By Jeffry Bartash, MarketWatch
BRENDAN SMIALOWSKI/AFP/Getty Images
WASHINGTON (MarketWatch) — The Federal Reserve could trigger a long-awaited move to reduce its massive $4.5 trillion in debt holdings as early as September, but the central bank still appeared unsettled on the timing of its strategy to reduce the scope of its support for the U.S. economy.
The Fed said last month it would begin to whittle down its hoard of Treasury bonds and mortgage-backed securities some time this year. At a gathering of senior bank officials, “several preferred to announce the start of the process within a couple of months,” according to minutes of the June 13-14 Federal Open Market Committee meeting released Wednesday.
Yet others wanted to hold off for now, especially after a puzzling slowdown in inflation, and the Fed left open the possibility it could wait until the fall.
“The Fed is divided over the timing of the balance sheet run down and why inflation is where it is,” said Luke Bartholomew, investment strategist at Aberdeen Asset Management Investment. “These were the two big areas that investors wanted insight into and they’re going to be none the wiser.”
Wall Street could get fresh clues on Friday when the Fed releases Chairwoman Janet Yellen’s prepared testimony ahead of her regular appearance next week in Congress.
In late Wednesday trades, investors appeared nonplussed. The Nasdaq Composite /zigman2/quotes/210598365/realtime COMP -0.87% and S&P 500 /zigman2/quotes/210599714/realtime SPX -0.72% held onto small gains while the Dow Jones Industrial Average /zigman2/quotes/210598065/realtime DJIA -0.57% remained down slightly.
The central bank bought trillions in bond holdings in the aftermath of the Great Recession to lower interest rates and help prop up the economy, vastly expanding its balance sheet to record levels.
Now the bank wants to gradually withdraw the stimulus as the economy, entering its ninth year of expansion, returns closer to normal. In June, the Fed raised a key interest rate tied to the cost of borrowing for the second time this year.
The central bank is on track to raise its benchmark short-term rate once more in 2017 to as high as 1.5%.
Part of the Fed’s push to tighten monetary policy also reflects more anxiety over inflation. Prices rose sharply toward the end of 2016 and into early 2017 before receding in the past few months.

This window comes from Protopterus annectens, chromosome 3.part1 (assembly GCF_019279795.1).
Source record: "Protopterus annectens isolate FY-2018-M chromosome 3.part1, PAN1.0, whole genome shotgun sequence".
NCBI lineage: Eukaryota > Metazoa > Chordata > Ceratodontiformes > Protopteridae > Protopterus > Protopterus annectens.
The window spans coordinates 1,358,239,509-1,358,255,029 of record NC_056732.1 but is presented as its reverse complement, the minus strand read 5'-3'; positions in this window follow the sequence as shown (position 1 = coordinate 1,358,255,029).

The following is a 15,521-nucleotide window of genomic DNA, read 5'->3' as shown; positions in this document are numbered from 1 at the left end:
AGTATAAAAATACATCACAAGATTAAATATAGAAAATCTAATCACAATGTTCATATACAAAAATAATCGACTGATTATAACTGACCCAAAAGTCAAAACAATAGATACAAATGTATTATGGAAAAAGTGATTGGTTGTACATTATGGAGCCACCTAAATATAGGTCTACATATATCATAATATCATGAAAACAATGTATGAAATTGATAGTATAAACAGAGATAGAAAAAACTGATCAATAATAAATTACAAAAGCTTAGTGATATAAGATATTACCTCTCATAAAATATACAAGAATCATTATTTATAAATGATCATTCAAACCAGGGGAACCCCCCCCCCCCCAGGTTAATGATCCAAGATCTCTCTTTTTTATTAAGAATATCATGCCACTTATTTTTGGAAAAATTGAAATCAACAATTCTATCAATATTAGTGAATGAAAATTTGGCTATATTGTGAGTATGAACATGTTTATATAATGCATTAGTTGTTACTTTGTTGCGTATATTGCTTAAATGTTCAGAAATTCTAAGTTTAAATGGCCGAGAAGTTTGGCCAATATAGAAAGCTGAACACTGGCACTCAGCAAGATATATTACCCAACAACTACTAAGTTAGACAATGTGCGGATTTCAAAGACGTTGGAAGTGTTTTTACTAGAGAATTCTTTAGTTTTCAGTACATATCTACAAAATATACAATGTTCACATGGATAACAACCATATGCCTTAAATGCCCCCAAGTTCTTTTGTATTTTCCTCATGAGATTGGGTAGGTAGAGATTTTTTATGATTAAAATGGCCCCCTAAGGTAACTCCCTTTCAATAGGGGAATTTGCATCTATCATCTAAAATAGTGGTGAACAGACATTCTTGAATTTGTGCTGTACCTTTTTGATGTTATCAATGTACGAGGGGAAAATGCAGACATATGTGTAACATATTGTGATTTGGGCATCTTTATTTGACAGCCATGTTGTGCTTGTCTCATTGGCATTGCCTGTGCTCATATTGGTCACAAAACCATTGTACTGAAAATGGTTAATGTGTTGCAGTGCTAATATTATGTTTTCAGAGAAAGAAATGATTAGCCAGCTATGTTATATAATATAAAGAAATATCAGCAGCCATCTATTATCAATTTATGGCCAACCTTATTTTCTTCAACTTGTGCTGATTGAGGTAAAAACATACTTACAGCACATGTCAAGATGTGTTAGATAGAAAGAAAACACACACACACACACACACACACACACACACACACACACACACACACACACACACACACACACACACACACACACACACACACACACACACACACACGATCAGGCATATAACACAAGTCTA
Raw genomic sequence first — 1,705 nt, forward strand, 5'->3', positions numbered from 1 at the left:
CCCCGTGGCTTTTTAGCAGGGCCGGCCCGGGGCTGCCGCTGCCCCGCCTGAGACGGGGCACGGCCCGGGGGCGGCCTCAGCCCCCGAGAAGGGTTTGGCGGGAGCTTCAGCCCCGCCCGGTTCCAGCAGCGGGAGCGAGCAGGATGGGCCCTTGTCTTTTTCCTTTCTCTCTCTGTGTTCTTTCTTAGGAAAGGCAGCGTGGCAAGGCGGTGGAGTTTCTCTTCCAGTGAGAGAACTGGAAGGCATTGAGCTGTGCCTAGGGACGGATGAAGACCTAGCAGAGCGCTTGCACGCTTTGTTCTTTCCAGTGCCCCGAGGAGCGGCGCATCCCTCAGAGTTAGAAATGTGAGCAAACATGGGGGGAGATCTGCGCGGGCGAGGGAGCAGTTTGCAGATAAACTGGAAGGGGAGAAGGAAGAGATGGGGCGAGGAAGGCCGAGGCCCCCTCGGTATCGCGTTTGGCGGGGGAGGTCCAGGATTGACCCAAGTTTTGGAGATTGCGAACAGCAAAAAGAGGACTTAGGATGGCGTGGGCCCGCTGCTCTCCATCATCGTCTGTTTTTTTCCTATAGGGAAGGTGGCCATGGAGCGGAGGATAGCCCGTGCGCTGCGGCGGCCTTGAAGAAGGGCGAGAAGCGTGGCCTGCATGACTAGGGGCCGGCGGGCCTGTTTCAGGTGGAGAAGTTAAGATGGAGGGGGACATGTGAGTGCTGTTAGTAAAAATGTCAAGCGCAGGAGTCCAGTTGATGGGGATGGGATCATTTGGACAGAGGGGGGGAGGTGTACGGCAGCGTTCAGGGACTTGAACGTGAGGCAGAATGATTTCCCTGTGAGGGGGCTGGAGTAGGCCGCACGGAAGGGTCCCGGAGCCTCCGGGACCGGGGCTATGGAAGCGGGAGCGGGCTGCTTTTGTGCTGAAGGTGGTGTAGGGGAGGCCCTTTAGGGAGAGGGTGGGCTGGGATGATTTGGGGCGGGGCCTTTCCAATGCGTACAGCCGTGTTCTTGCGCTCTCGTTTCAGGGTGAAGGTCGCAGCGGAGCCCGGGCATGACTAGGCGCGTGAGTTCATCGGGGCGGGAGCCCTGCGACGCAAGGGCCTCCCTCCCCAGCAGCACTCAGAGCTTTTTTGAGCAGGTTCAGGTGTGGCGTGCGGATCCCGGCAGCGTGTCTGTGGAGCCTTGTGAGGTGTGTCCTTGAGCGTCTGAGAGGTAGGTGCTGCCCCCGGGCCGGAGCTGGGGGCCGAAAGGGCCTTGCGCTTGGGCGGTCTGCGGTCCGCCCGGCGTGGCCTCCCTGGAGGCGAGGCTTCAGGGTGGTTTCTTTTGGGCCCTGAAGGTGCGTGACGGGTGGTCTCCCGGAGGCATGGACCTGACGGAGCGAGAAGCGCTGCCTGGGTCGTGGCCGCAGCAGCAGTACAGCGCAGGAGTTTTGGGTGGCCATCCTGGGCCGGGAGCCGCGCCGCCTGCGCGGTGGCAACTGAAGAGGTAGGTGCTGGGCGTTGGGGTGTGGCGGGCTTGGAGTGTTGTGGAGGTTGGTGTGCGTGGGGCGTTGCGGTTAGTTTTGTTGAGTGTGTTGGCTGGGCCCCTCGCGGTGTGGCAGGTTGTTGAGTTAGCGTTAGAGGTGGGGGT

Most Fed officials are convinced the lull in inflation is only temporary, the result of onetime influences that will soon fade. But there did appear to be more disagreement about when and how rapidly price pressures will re-emerge.
Still, the Fed predicts annual inflation resume its upward climb and settle near the central bank’s 2% target within the next year or so. Inflation is now running at a 1.7% annual pace.
In their most recent discussion, Fed officials pointed to a rebound in economic growth since the first quarter, led by a recovery in business investment and steady consumer spending. They also saw global economic growth as on the mend and posing less of a threat to the U.S. expansion.
The subdued effect of a tight labor market on wages, however, left the central bank divided over how far to let the unemployment rate fall. The unemployment rate fell in May to 4.3% to mark the lowest jobless level in 16 years.
Some bank officials note that wages and benefits for workers are only rising moderately despite a growing scarcity of skilled workers for hire. They suggest the unemployment rate can go lower still without igniting inflation.
Others are more worried that inflation could “reemerge” if unemployment continues to decline, forcing the Fed to jack up interest rates quickly and potentially slam the breaks on the U.S. economy.
Fed officials were also puzzled about the recent runup in stock-market prices and persistently low interest rates despite tighter monetary policy. Investors might be more willing to tolerate risk, an outcome that could “lead to a buildup” toward further financial instability, some Fed officials argued.